Longtime friends Evan Baehr and Evan Loomis are the kind of entrepreneurs who learn lessons not only by doing things themselves, but also by studying others.
Baehr is a co-founder at Able, an online lender to small businesses. Previously he was a co-founder of Outbox, a consumer internet company backed by venture capitalists Peter Thiel and Mike Maples. Loomis is co-founder of TreeHouse, a sustainable home-improvement store. In these and other ventures, the tandem have raised more than $50 million and survived the stress of multiple rounds of investor presentations.
All of which would qualify them to write a book like the one they just released: Get Backed: Craft Your Story, Build the Perfect Pitch Deck, and Launch the Venture of Your Dreams, from Harvard Business Review Press. But on top of their own fundraising experiences, the co-authors researched how others did it. Their book includes actual pitch decks from 13 companies who raised more than $150 million combined.
Based on all they learned, Baehr and Loomis devoted a chapter to crafting the perfect pitch deck. Here are their 10 "building block" slides.
1. Overview. This should include your elevator pitch, describing the problem your startup will solve. It should be easy to understand what your company does.
2. Opportunity. Describe your industry--and your startup's niche within it. Demonstrate that your market has explosive growth potential--and that your offering is differentiated from everyone else's.
3. Problem. Dive deeply into the problem you're solving--why it exists, why it's emotionally painful, and how many people experience it. That last piece will help you explain why any company with an ability to solve the problem is a smart investment.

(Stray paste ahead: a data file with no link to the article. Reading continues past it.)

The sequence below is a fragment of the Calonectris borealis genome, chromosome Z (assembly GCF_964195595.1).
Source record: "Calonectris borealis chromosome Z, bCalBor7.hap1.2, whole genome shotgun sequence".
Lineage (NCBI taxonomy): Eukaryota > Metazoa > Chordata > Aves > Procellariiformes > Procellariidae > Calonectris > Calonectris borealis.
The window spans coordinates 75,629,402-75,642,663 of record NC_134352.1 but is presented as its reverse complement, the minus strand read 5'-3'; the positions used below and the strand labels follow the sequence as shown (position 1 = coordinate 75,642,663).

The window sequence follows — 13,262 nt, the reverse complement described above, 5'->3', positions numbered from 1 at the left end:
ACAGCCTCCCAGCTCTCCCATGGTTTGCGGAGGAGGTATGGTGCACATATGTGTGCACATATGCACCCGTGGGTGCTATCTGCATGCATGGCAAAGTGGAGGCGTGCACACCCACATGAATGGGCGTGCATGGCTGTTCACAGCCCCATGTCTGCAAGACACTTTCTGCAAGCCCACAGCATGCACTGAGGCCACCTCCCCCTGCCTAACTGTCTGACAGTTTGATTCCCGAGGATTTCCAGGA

4. Solution. Now that your audience sees there's a problem, show how you'd solve it. You might veer away from your slideshow to show a video or a software demo. If your solution involves a physical prototype, you might pause to explain key features.
5. Traction. Investors don't want to feel as if the venture needs them. If you can demonstrate traction--growth in sales or users--your audience is more likely to believe in your future success, with or without their help.
Surveys aren't good enough. To illustrate why, Baehr tells a story from his time at Outbox. The idea behind Outbox was saving customers the time of going through their mail; instead, they could see digitized versions of their mail on their phones. When Outbox asked potential customers about the idea, they wanted to know when and where they could sign up.
"We thought it was a sign of demand," says Baehr. But when people landed on Outbox's signup page, they hesitated. Suddenly they realized there were privacy concerns about having their medical results digitized and stored on a server.
Instead of surveys, use data that's more tangible. Nothing beats actual sales. But if you're pre-revenue, you can conduct an AdWords experiment, driving potential customers to a landing page, where they can provide their email addresses. From this, you'll get data that paints an early picture of your customer acquisition costs and conversion rates.